Our exit from Tate Modern spurred debates, many debates, and coincidentally it all had a hint of orange in it. Whether it was the take on Henri Matisses work, The Snail to Joseph Albers Study for Homage to the Square Beaming,  Haris optic nerve just kept on twitching with art that was too simple for any soul. After a long bicker with him that Joseph Albers work was not a primary school work of stacked colorful squares, art took a seat. My color field theories winded up as we walked along the Strand. I ended up listening to stories about mice and molecules.


Strand was bland. Occasionally there were streaks of colors with some scarves of the passersby, but for me, it was the London design biennales orange posters that lightened the place up. It followed with a pair of Haris raised eyebrows that easily said, Great more pretension. I equally had my share of contorted eyebrows when I saw something bright and orange in his backpack when he reached out to get something. It turned out being a collection of Van Gogh stationary from Tate. Till now that orange box pops out well in my bookshelf.  For some reason, I think Tate cajoled his optic nerves, it seemed perfectly functional to me then.




Life in Technicolor

Episode 5: Just because its old-fashioned, shes still a gold digger.
Setting: A stupendous house thats beautiful across all seasons, not just the summer

Squeezed into an Ikat crop top
Jazzed- matazzed by a Tom Burch prints
Dizzied by an illumined exhibition
Viewed a painting that earned her stripes

Were at Somerset House

Clockwise: Some flamboyant cab at Waterloo, A design installation at The London Design Biennale, Chakra by Sumant
Jayakrishnan, Strip by Gerard Ritcher

The taxis are quite surprising; theyre not the always black widows. I spotted many with clearly ecstatic prints, even one with Dalmatian spots. And though, they look like old-fashioned rides, theyre quite pricey. Do not fall for Sherlocks taxi hopping habits,  a taxi is certainly a gold digger wholl ride your wallet.

And so with a pair of limbs ad the guidance of orange signage, Hari and I walked to Somerset house. Its magnanimity at first was unrecognized, especially when we entered through a more low profile entrance. To me, it just seemed like another typical neo-classical building. But after a climb through the spiral stairs and into the vast court, I never enjoyed such majestic architecture. It did not have the decadence of a palace. It had those rusticated columns and the subtle way of saying, Heres the Thames if you want to have a look. Away from the ornate embellishments, the Somerset House court reminds you of a blank page you want to stand alone in. 

And there it was, The London Design Biennale, my first exhibition. While walking through each countrys display I was looking forward to Indias. Presented by Sumant Jayakrishnan, Chakra illumined a bold and symbolic room. A mirror reflective room converted the pavilion into  a transposed feeling of being stuck in a kaleidoscope. Enclosed within the flamboyant symbols, opulent fabrics hung in the ceiling with a neon blue room. It reminded me of our ginormous textile factories and the attention seeking lorry prints. There was a room that had the moody setting of Bombay bars. Uncomfortable blue neon lights that made everyone look so anonymous, but I recognized Hari by his silhouette. He looked at me, Did you get all the colors you wanted for your project?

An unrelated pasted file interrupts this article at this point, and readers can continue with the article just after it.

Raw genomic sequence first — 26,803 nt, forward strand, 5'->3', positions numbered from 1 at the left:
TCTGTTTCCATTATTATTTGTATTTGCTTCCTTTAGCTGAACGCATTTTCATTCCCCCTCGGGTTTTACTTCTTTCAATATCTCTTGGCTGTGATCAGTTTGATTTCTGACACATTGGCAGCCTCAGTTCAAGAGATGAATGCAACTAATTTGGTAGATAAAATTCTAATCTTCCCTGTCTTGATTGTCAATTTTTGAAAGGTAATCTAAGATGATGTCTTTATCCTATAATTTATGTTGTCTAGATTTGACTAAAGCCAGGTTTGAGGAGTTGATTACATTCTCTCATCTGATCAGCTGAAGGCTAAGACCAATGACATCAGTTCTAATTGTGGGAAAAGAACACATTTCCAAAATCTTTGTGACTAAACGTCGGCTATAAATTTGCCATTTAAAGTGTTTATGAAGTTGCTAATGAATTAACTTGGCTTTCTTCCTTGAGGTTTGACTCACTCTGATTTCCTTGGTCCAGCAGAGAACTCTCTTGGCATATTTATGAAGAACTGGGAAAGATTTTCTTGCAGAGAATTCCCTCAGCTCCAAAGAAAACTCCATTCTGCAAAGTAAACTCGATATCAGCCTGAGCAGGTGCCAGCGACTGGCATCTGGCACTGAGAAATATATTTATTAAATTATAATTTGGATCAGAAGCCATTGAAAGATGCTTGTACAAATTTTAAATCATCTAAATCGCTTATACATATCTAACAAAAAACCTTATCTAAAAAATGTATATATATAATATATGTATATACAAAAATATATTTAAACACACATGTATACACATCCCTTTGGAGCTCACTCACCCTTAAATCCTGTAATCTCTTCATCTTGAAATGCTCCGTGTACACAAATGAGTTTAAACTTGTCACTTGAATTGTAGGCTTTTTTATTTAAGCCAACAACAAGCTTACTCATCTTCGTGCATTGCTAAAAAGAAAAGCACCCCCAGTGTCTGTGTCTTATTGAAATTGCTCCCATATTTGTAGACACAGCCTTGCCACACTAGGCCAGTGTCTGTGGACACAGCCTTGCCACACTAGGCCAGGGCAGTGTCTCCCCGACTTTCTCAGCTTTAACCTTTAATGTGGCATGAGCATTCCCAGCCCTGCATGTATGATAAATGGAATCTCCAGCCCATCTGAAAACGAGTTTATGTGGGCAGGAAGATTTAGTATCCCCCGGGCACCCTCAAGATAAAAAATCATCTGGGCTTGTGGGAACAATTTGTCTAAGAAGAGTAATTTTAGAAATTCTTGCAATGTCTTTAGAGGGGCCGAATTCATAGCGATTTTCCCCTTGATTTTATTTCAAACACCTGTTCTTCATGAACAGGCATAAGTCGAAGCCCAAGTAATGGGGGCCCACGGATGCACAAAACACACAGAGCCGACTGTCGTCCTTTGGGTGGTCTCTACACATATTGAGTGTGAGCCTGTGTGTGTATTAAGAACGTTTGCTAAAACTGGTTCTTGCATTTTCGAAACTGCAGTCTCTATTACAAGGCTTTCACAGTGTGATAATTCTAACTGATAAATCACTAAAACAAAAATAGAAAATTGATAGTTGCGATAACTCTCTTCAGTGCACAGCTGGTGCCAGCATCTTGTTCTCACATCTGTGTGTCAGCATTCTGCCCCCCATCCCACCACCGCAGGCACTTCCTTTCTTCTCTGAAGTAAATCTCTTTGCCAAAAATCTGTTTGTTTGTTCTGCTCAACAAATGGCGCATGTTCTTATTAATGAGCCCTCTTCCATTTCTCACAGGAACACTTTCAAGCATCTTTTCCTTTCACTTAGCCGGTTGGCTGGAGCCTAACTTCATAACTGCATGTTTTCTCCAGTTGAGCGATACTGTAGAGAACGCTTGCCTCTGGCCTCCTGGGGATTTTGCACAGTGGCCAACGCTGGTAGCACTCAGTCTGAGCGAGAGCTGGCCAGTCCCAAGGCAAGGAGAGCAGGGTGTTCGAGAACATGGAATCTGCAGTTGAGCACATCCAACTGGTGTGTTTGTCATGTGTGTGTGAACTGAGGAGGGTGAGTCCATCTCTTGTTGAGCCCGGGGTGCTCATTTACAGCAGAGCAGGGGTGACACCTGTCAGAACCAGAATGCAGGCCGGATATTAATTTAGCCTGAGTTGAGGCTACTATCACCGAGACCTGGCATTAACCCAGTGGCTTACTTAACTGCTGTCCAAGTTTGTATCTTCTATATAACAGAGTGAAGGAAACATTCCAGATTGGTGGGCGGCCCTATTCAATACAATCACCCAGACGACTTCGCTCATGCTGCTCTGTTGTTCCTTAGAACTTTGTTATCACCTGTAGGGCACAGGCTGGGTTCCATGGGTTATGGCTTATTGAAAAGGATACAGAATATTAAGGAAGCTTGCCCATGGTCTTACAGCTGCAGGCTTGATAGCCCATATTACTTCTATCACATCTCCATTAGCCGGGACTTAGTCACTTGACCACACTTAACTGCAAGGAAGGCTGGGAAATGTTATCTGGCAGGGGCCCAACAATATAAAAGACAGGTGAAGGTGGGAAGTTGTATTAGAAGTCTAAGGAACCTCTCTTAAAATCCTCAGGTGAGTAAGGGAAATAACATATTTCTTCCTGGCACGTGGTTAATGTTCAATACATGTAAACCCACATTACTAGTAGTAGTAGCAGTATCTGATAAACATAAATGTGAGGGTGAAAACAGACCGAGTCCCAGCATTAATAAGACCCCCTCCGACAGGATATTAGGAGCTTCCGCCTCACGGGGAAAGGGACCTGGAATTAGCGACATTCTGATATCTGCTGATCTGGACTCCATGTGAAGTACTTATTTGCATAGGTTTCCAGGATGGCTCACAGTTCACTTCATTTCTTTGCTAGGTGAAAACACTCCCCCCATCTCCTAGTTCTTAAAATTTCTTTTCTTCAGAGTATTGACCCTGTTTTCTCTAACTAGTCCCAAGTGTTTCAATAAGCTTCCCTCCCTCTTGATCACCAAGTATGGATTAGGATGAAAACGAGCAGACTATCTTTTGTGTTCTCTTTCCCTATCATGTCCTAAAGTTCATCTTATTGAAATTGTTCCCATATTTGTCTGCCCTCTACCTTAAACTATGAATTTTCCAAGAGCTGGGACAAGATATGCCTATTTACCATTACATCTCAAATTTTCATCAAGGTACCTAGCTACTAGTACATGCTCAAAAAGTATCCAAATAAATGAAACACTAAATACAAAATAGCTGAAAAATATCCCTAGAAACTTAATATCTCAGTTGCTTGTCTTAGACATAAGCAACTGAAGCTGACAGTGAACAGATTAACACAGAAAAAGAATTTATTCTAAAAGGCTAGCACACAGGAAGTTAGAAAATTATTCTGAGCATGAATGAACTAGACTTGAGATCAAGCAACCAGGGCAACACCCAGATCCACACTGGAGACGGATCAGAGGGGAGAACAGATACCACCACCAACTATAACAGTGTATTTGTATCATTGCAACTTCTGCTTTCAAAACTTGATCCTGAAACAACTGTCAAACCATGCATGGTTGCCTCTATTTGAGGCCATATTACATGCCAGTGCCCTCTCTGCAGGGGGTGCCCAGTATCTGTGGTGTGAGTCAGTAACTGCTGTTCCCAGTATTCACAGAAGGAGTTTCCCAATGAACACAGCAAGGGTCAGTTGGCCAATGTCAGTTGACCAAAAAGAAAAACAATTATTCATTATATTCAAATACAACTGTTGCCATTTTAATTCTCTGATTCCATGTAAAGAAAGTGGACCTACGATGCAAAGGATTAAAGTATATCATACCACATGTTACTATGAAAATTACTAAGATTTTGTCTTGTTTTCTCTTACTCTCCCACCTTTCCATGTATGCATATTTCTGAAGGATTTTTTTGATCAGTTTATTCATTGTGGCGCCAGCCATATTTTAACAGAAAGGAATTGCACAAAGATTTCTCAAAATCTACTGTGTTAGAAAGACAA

I smiled.






No of times phone froze: 12
No. of times of getting lost: 8
No. of green doors: 5

And over those two weeks, Haris constant effort to make me follow Google maps never worked out. This lead to me keeping a jar of my getting lost stories, in fact I had one just last week. Ive been here for five months and I still havent seen the Big Ben and Tower Bridge. Clearly, Im a tourist with horrible priorities. Very much still snooping around many roads, taking photos of brick walls and hunting for the perfect Pantone green.

Until next time

Atheena Wilson


4 comments:

  1. This comment has been removed by the author.

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  2. I was reading it and it was being read in your voice in the beginning, but somewhere around Hampton Garden Court I started hearing Russel Brand... Towards the end, London and the colours reminded me of an episode of PPGirls where Rainbow the Clown was hit by a truck with bleach and he turns to Mr. Mime who has the power to erase colours. I loved your article and now have an image of you walking around carrying a large Eyedropper tool.

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    Replies
    1. Ha ha, thank you.
      I'm guessing I was buttercup when I reached Hampton court.
      True, that now i carry an eyedropper tool in my shady conductor sling bag. Thank you Master Henry!

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  3. A tribute to linguistic innovativeness. The Vibrancy of colour in London is equally matched with the vibrancy of words and humour which mocks the preconceived notions of dull grey London. As a responder, I was stupefied to find myself journeying with you to London as your compositional style was powerful enough to make me visualise the bland yet colourful streets and popular spots of London in all its glory. The blog commencing with the boredom of mundane life leading into reflective moments while going through photo gallery and then finding its way into the inner machinations of your mind with truthful observations on New year resolutions culminating in your flight journey to London left me breathless as it was action-packed. The strange fusion of visuals that sometimes looked like abstract art complemented the unique style of text within text-type blogging. As I truly enjoy reading your blog I am looking forward to your next entry. Feeling proud!!!

    Neetha